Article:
A great Bloomsday was had by all

June 27, 2024 in Featured News, News

Over 400 people came to Gardiner St Church for a novel Bloomsday event on Sunday 16 June 2024. Recently retired RTE newscaster Eileen Dunne and ex-RTE producer/presenter Gerry McArdle marked the 120th anniversary of the first Bloomsday by presenting ‘Joyce and the Jesuits’ in the inner city Dublin church.

Gerry is an actor, writer, and broadcaster. He played Buck Mulligan in the much-lauded 1982 RTÉ recording of Ulysses (available online »). For this event, he put together a 60-minute programme of readings from Dubliners, A Portrait of the Artist as a Young Man, and Ulysses, all of which highlighted the Joyce/Jesuit connections.

Songs from Joyce’s books and stories were also a feature of the event. Gerry was joined by Raphael Kelly and Suzanne Mangan, both well-known figures in Irish musical circles, and Eileen Dunne hosted the performance. According to Gerry, the large audience was “really receptive” to the songs and the readings. Many of them had begun the day with a Bloomsday breakfast at Belvedere College SJ. This was the school Joyce attended after his father could no longer afford the fees at Clongowes Wood College SJ.

The first reading was from A Portrait of the Artist, Gerry McArdle channelling Fr Arnall SJ’s sermon on hell. Readings and songs from Ulysses, and Dubliners followed. Read below a summary from Gerry McArdle of Joyce’s relationship with the Jesuits.

Admission to the performance was free but a voluntary collection raised a significant amount for the ongoing work on the church.

Joyce and the Jesuits

Ulysses was finally published in book form in 1922 when, according to Fr. George O’Neill SJ, one
of his teachers at Clongowes Wood College SJ, James Joyce was enjoying “regrettable celebrity”.

The main response to Ulysses in Ireland was to attack it on the grounds that it was anti-Catholic. Joyce
did have major issues with the Irish Catholic Church of the time, which he saw as ignorant, insular
and bullying, but his writings were steeped in Church history, philosophy and theology, which he
knew far better than the majority of Irish Catholic clerics who denounced him.

His notoriously anti-clerical brother, Stanislaus, said that “The earliest and most lasting influence on Jim’s life was Italian – the Roman Catholic Church”, and, if we’re honest, most of us today would find many of
the Irish Catholic practices of the early 20th century were somewhat strange and unacceptable.

Critic, historian, writer, and biographer Stephen Gwynn, one-time Irish Parliamentary MP and Protestant
advocate of Home Rule, whose wife had converted to Catholicism and whose eldest son, Aubrey,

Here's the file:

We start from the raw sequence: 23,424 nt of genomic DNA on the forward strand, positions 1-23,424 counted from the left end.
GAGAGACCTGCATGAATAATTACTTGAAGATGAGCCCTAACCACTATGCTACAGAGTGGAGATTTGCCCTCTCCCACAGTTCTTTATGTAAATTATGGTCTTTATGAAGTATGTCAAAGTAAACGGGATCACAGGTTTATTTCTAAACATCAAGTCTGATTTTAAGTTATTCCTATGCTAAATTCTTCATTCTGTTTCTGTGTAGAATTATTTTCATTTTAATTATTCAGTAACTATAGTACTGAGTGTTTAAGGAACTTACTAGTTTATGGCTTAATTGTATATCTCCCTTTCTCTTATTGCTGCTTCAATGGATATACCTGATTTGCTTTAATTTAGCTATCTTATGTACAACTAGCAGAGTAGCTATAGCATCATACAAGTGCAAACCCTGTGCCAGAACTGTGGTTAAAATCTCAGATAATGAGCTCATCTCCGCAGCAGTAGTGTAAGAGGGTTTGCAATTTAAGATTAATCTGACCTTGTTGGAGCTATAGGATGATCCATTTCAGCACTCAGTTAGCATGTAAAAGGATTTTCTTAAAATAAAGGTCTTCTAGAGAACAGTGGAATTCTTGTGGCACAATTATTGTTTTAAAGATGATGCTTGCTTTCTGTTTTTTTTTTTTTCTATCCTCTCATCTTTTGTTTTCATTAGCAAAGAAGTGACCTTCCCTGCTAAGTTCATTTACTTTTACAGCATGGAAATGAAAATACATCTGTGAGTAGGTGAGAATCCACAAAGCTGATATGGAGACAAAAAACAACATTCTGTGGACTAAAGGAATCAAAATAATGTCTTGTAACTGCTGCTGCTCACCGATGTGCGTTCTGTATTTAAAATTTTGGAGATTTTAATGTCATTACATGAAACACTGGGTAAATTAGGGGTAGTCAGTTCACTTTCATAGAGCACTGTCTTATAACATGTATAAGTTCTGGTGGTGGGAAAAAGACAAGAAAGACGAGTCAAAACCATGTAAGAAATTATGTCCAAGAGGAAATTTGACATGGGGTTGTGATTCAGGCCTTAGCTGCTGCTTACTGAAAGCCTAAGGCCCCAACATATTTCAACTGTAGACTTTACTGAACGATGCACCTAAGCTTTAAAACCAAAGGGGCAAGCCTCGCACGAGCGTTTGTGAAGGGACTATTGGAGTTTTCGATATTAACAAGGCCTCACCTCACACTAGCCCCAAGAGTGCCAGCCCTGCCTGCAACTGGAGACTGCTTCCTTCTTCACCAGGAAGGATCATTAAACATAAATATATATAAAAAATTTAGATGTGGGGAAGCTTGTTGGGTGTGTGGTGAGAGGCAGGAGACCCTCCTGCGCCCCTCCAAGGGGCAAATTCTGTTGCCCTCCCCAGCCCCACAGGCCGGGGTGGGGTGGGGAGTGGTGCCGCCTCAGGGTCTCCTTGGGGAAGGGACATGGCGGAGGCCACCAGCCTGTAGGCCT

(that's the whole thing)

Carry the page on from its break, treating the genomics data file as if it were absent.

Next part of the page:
was a Jesuit priest, wrote that: “Mr. Joyce’s Stephen Dedalus is the Catholic by nature and tradition,
who must revolt under the stress of an intellectual compulsion, to whom truth – the thing he sees as
true – speaks inexorably”.

So gradually, acceptance of the importance of Joyce to Irish literature became widespread, by
people of all faiths and none. In 1957, Fr JC Kelly SJ wrote,“James Joyce was not
primarily interested in Catholicism. His interest was in constructing works of art out of his raw
material, which was Dublin and Dubliners: a city and people predominantly Catholic.”

Poet Patrick Kavanagh claimed,“For Irish readers, the most remarkable fact about the conversion of Thomas Merton (Catholic monk and mystic) will be the large share the Irish Jesuits had in it, and the Jesuit
boy, James Joyce”. Joseph Strick, when he came to make his 1964 film of Ulysses, found the Jesuits completely cooperative, even allowing him to borrow the unique winged Jesuit cassocks of the period to dress his actors.

So claims that James Joyce hated the Catholic Church are vastly exaggerated, and we shouldn’t see
Stephen Dedalus as Joyce’s alter ego, but as a fictitious character based on the author. He had
problems with the brand of Catholicism practiced in Ireland in his day, and maintained a love-hate
relationship with the Church of Rome.

Even though he does poke gentle fun at certain individuals in the Society of Jesus, his affection for the Jesuits who educated him is palpable in his writings, and so it’s fitting to bring him back home to the inner city Jesuit Church of St. Francis Xavier in Dublin’s Gardiner St, a location which, alongside the nearby Belvedere College SJ, features in much of his work.

Gerry McArdle,

Bloomsday, 16 June, 2024.